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inner class constructors

P: n/a
hi, i am having a small problem with constructing an inner class.
i am using an inner class (and not a static nested class) because the
methods of the inner class need access to the enclosing object's members.

now, i have an enclosing class, which has a static factory method (loads
an instance of the enclosing class from a serialized file, and returns
it).
during the loading, some initialization takes place. one of the
initialization procedures is to create an instance of the inner class,
through that inner class' constructor.
and now the problem becomes somewhat evident... i have a static method
(the factory method) trying to create an instance of an inner class which
technicall doesn't exist until an instance of the enclosing class has been
created...

so the code looks akin to this:

class EnclosingClass
{
private transient InnerClass innerClassInstance;
private Object innerClassConstructorParameter;

private class InnerClass
{
InnerClass(Object o)
{ /* some code... */}
}

public static EnclosingClass loader(File f)
{
ObjectInputStream s = new ObjectInputStream(new
FileInputStream(f));
EnclosingClass theInstance =
(EnclosingClass)s.readObject();
theInstance.innerClassInstance = new
EnclosingClass.InnerClass(theInstance.innerClassCo nstructorParameter);
}
}

the last line of code is where the error is... and i understand the
error... kinda.

the inner class constructor (indeed the inner class itself) exists within
a particular enclosing class instance... so i cannot call it from a
typical enclosing class' static method. but in the case above, i do have
a valid instance of the enclosing class (theInstance).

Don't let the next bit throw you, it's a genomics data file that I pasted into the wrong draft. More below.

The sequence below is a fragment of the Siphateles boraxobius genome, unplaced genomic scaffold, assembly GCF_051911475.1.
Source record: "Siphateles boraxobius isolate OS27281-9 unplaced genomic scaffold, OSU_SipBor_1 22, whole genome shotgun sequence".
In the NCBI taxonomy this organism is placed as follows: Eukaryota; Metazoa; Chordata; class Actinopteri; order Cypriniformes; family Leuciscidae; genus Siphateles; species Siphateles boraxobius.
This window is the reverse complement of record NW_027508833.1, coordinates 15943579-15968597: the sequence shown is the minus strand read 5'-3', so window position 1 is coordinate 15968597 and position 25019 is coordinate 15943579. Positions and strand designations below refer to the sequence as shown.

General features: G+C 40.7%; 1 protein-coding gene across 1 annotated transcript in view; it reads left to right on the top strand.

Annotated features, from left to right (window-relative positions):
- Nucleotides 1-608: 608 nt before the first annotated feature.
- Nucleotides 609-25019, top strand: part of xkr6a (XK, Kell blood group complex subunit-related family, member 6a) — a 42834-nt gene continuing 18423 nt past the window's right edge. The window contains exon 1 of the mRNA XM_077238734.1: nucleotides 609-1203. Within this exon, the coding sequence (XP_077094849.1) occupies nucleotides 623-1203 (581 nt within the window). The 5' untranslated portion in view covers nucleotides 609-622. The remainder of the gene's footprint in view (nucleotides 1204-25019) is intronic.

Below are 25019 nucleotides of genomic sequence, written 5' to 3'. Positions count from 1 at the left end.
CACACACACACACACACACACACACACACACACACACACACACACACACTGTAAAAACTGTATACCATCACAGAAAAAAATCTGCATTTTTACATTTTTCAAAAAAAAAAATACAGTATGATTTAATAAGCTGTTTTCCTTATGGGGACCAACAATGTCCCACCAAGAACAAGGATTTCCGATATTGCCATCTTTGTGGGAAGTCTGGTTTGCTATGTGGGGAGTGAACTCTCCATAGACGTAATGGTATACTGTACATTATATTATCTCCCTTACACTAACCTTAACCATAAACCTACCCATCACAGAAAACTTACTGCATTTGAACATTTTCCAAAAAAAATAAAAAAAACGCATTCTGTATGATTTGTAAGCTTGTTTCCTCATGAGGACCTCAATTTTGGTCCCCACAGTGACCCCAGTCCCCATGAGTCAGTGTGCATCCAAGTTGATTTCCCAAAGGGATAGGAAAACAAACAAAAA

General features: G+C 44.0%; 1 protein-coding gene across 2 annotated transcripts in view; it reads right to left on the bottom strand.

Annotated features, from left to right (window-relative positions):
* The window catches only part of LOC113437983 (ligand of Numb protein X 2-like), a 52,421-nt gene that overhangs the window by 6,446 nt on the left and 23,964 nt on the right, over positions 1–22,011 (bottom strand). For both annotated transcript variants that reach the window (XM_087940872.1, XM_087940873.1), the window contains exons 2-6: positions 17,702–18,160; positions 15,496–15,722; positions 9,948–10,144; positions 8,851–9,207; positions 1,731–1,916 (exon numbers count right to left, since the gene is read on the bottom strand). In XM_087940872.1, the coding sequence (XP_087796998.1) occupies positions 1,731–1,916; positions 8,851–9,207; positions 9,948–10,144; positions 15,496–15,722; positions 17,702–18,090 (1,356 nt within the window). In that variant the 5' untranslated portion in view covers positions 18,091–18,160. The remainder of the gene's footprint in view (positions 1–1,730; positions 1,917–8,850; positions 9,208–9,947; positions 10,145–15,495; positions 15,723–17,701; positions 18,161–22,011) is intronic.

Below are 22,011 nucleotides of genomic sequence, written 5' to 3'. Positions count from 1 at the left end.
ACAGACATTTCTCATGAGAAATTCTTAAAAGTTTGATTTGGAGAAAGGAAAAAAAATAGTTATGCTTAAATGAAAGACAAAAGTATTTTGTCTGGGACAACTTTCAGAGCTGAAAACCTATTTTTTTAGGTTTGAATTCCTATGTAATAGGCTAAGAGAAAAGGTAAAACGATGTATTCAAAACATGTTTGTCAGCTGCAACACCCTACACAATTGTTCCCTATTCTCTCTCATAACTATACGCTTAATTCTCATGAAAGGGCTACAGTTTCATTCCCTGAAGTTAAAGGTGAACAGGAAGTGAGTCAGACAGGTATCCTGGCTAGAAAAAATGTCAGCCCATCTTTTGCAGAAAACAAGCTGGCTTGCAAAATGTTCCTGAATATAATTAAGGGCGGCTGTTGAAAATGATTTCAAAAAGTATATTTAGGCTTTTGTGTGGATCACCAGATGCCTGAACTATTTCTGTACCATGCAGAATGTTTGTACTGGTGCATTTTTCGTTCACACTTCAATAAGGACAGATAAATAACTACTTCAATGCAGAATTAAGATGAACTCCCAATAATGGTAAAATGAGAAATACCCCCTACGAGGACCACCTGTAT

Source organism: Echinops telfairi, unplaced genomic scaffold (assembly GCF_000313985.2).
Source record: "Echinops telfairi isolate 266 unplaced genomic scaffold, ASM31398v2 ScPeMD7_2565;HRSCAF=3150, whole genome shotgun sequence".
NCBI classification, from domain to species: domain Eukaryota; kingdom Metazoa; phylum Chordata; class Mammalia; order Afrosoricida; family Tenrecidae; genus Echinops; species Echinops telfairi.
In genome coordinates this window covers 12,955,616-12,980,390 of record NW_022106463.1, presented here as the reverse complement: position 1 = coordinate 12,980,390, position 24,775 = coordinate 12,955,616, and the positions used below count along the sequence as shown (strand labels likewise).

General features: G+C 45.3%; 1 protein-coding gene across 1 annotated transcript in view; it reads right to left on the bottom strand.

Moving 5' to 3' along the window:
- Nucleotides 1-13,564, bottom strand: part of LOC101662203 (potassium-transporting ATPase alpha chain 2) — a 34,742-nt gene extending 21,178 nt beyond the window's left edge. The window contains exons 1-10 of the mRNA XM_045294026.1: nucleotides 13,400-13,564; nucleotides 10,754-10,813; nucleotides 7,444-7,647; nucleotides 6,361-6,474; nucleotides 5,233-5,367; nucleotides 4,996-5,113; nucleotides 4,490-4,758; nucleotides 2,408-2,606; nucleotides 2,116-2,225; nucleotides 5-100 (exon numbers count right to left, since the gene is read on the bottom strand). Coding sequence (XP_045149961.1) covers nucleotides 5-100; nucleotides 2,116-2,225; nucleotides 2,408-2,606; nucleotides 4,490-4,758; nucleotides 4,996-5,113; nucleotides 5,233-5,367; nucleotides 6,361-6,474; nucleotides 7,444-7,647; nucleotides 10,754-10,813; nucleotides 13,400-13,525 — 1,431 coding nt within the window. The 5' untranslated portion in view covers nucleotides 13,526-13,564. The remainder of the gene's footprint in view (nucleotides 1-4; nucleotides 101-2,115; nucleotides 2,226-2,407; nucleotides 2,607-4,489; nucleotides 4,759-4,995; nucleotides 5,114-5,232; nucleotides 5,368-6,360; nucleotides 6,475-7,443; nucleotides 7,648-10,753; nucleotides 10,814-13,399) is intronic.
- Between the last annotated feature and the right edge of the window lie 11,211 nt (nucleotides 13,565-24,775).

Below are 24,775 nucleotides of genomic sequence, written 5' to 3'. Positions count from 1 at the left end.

so, the question is, how can i now create an instance of the inner class
that exists within the enclosing class instance (theInstance)?

my best guess was to do something like this:

theInstance.innerClassInstance = new
theInstance.InnerClass(theInstance.innerClassConst ructorParameter);

but that didn't work, because the compiler then looked for a namespace
called "theInstance".

is this just something that i cannot do directly?

p.s. i have found a work-around... create another non-static method in the
enclosing class that initializes (and creates) the inner class instance.
even so, i'd like to find the more elegant solution that doesn't require
this extra step. (and since this is such an easy work-around, i know my
understanding of the inner class/enclosing class relationship is fine...
it's just the physical question of how to code it properly...)

thanks again for all the help,

murat

--
Murat Tasan
mx**@po.cwru.edu
ta***@eecs.cwru.edu
mu*********@cwru.edu
http://genomics.cwru.edu

Jul 17 '05 #1
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P: n/a
Murat Tasan wrote:
p.s. i have found a work-around... create another non-static method in the
enclosing class that initializes (and creates) the inner class instance.
even so, i'd like to find the more elegant solution that doesn't require
this extra step. (and since this is such an easy work-around, i know my
understanding of the inner class/enclosing class relationship is fine...
it's just the physical question of how to code it properly...)


Murat,

As far as I know, that is the only solution.

You may know this already, but keep in mind that the ability of an inner
class to access the enclosing classes private data is really a trick of
the compiler, not the JVM. That means that the compiler creates methods
allowing the inner class to access the private data. You can see these
methods using javap from the SDK.

It may be possible to link to the constructor created by the compiler
for the inner class at compile time. (I suspect the compiler will
create a constructor accepting the enclosing class instance.) You could
probably determine the signature for the constructor using javap.
However, I would hardly consider that "more elegant" and it may break in
other compilers.

Ray

Jul 17 '05 #2

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